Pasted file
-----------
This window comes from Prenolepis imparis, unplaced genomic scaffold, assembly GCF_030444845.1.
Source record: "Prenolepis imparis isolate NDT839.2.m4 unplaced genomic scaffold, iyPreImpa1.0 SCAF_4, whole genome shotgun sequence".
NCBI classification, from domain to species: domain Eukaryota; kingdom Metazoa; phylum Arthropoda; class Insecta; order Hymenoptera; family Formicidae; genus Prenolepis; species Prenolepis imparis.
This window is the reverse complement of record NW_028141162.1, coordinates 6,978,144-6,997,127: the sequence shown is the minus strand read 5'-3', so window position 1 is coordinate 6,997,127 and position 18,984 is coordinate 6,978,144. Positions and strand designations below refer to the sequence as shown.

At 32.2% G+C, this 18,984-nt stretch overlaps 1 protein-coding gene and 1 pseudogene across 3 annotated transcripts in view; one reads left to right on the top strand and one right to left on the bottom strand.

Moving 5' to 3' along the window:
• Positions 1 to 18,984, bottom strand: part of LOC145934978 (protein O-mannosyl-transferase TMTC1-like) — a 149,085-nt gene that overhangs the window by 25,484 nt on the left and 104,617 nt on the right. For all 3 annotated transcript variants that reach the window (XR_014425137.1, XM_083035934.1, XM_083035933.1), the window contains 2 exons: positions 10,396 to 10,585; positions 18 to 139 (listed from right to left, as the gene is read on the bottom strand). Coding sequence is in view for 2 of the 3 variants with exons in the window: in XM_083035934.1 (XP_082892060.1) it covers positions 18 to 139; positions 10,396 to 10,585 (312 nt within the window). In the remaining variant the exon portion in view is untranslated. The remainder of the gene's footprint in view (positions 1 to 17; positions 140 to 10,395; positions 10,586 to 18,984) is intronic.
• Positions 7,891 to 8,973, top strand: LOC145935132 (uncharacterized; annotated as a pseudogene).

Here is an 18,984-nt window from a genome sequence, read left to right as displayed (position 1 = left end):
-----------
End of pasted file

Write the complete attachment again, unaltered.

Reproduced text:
This window comes from Prenolepis imparis, unplaced genomic scaffold, assembly GCF_030444845.1.
Source record: "Prenolepis imparis isolate NDT839.2.m4 unplaced genomic scaffold, iyPreImpa1.0 SCAF_4, whole genome shotgun sequence".
NCBI classification, from domain to species: domain Eukaryota; kingdom Metazoa; phylum Arthropoda; class Insecta; order Hymenoptera; family Formicidae; genus Prenolepis; species Prenolepis imparis.
This window is the reverse complement of record NW_028141162.1, coordinates 6,978,144-6,997,127: the sequence shown is the minus strand read 5'-3', so window position 1 is coordinate 6,997,127 and position 18,984 is coordinate 6,978,144. Positions and strand designations below refer to the sequence as shown.

At 32.2% G+C, this 18,984-nt stretch overlaps 1 protein-coding gene and 1 pseudogene across 3 annotated transcripts in view; one reads left to right on the top strand and one right to left on the bottom strand.

Moving 5' to 3' along the window:
• Positions 1 to 18,984, bottom strand: part of LOC145934978 (protein O-mannosyl-transferase TMTC1-like) — a 149,085-nt gene that overhangs the window by 25,484 nt on the left and 104,617 nt on the right. For all 3 annotated transcript variants that reach the window (XR_014425137.1, XM_083035934.1, XM_083035933.1), the window contains 2 exons: positions 10,396 to 10,585; positions 18 to 139 (listed from right to left, as the gene is read on the bottom strand). Coding sequence is in view for 2 of the 3 variants with exons in the window: in XM_083035934.1 (XP_082892060.1) it covers positions 18 to 139; positions 10,396 to 10,585 (312 nt within the window). In the remaining variant the exon portion in view is untranslated. The remainder of the gene's footprint in view (positions 1 to 17; positions 140 to 10,395; positions 10,586 to 18,984) is intronic.
• Positions 7,891 to 8,973, top strand: LOC145935132 (uncharacterized; annotated as a pseudogene).

Here is an 18,984-nt window from a genome sequence, read left to right as displayed (position 1 = left end):